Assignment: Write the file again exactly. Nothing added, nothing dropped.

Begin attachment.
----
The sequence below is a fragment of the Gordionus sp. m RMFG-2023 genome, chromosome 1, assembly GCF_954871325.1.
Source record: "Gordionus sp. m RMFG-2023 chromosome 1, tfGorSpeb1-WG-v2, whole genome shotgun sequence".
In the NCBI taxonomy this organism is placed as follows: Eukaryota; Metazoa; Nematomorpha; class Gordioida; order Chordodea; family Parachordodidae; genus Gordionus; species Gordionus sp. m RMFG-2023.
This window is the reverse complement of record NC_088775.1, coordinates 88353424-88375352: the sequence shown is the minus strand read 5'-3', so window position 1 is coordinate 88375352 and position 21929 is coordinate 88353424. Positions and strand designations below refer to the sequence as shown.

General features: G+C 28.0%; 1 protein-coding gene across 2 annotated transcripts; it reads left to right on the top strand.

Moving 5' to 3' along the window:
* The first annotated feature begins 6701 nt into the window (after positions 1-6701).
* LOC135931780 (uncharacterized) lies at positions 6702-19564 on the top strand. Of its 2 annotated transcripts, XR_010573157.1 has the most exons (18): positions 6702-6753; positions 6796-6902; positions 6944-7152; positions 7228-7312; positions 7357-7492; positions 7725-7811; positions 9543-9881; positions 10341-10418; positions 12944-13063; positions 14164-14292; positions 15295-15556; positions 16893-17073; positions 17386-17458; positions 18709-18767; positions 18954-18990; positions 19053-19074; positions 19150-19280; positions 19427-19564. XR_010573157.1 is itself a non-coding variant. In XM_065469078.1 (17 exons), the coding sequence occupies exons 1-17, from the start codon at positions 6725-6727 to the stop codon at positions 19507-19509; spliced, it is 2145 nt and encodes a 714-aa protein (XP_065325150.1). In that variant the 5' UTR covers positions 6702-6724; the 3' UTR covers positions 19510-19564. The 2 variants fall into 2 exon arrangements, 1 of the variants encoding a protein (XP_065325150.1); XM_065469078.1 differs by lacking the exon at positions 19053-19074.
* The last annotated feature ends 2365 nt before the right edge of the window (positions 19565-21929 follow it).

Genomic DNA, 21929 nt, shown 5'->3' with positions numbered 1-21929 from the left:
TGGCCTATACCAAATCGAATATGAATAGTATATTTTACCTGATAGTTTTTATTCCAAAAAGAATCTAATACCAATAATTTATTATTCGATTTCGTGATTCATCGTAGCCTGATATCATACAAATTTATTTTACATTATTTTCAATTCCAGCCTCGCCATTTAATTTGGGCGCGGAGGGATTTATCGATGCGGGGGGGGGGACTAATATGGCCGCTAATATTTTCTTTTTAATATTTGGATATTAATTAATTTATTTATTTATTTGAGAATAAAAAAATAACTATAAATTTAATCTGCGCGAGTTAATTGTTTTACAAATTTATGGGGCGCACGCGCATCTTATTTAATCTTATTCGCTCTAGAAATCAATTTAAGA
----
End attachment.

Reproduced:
The sequence below is a fragment of the Gordionus sp. m RMFG-2023 genome, chromosome 1, assembly GCF_954871325.1.
Source record: "Gordionus sp. m RMFG-2023 chromosome 1, tfGorSpeb1-WG-v2, whole genome shotgun sequence".
In the NCBI taxonomy this organism is placed as follows: Eukaryota; Metazoa; Nematomorpha; class Gordioida; order Chordodea; family Parachordodidae; genus Gordionus; species Gordionus sp. m RMFG-2023.
This window is the reverse complement of record NC_088775.1, coordinates 88353424-88375352: the sequence shown is the minus strand read 5'-3', so window position 1 is coordinate 88375352 and position 21929 is coordinate 88353424. Positions and strand designations below refer to the sequence as shown.

General features: G+C 28.0%; 1 protein-coding gene across 2 annotated transcripts; it reads left to right on the top strand.

Moving 5' to 3' along the window:
* The first annotated feature begins 6701 nt into the window (after positions 1-6701).
* LOC135931780 (uncharacterized) lies at positions 6702-19564 on the top strand. Of its 2 annotated transcripts, XR_010573157.1 has the most exons (18): positions 6702-6753; positions 6796-6902; positions 6944-7152; positions 7228-7312; positions 7357-7492; positions 7725-7811; positions 9543-9881; positions 10341-10418; positions 12944-13063; positions 14164-14292; positions 15295-15556; positions 16893-17073; positions 17386-17458; positions 18709-18767; positions 18954-18990; positions 19053-19074; positions 19150-19280; positions 19427-19564. XR_010573157.1 is itself a non-coding variant. In XM_065469078.1 (17 exons), the coding sequence occupies exons 1-17, from the start codon at positions 6725-6727 to the stop codon at positions 19507-19509; spliced, it is 2145 nt and encodes a 714-aa protein (XP_065325150.1). In that variant the 5' UTR covers positions 6702-6724; the 3' UTR covers positions 19510-19564. The 2 variants fall into 2 exon arrangements, 1 of the variants encoding a protein (XP_065325150.1); XM_065469078.1 differs by lacking the exon at positions 19053-19074.
* The last annotated feature ends 2365 nt before the right edge of the window (positions 19565-21929 follow it).

Genomic DNA, 21929 nt, shown 5'->3' with positions numbered 1-21929 from the left:
TGGCCTATACCAAATCGAATATGAATAGTATATTTTACCTGATAGTTTTTATTCCAAAAAGAATCTAATACCAATAATTTATTATTCGATTTCGTGATTCATCGTAGCCTGATATCATACAAATTTATTTTACATTATTTTCAATTCCAGCCTCGCCATTTAATTTGGGCGCGGAGGGATTTATCGATGCGGGGGGGGGGACTAATATGGCCGCTAATATTTTCTTTTTAATATTTGGATATTAATTAATTTATTTATTTATTTGAGAATAAAAAAATAACTATAAATTTAATCTGCGCGAGTTAATTGTTTTACAAATTTATGGGGCGCACGCGCATCTTATTTAATCTTATTCGCTCTAGAAATCAATTTAAGA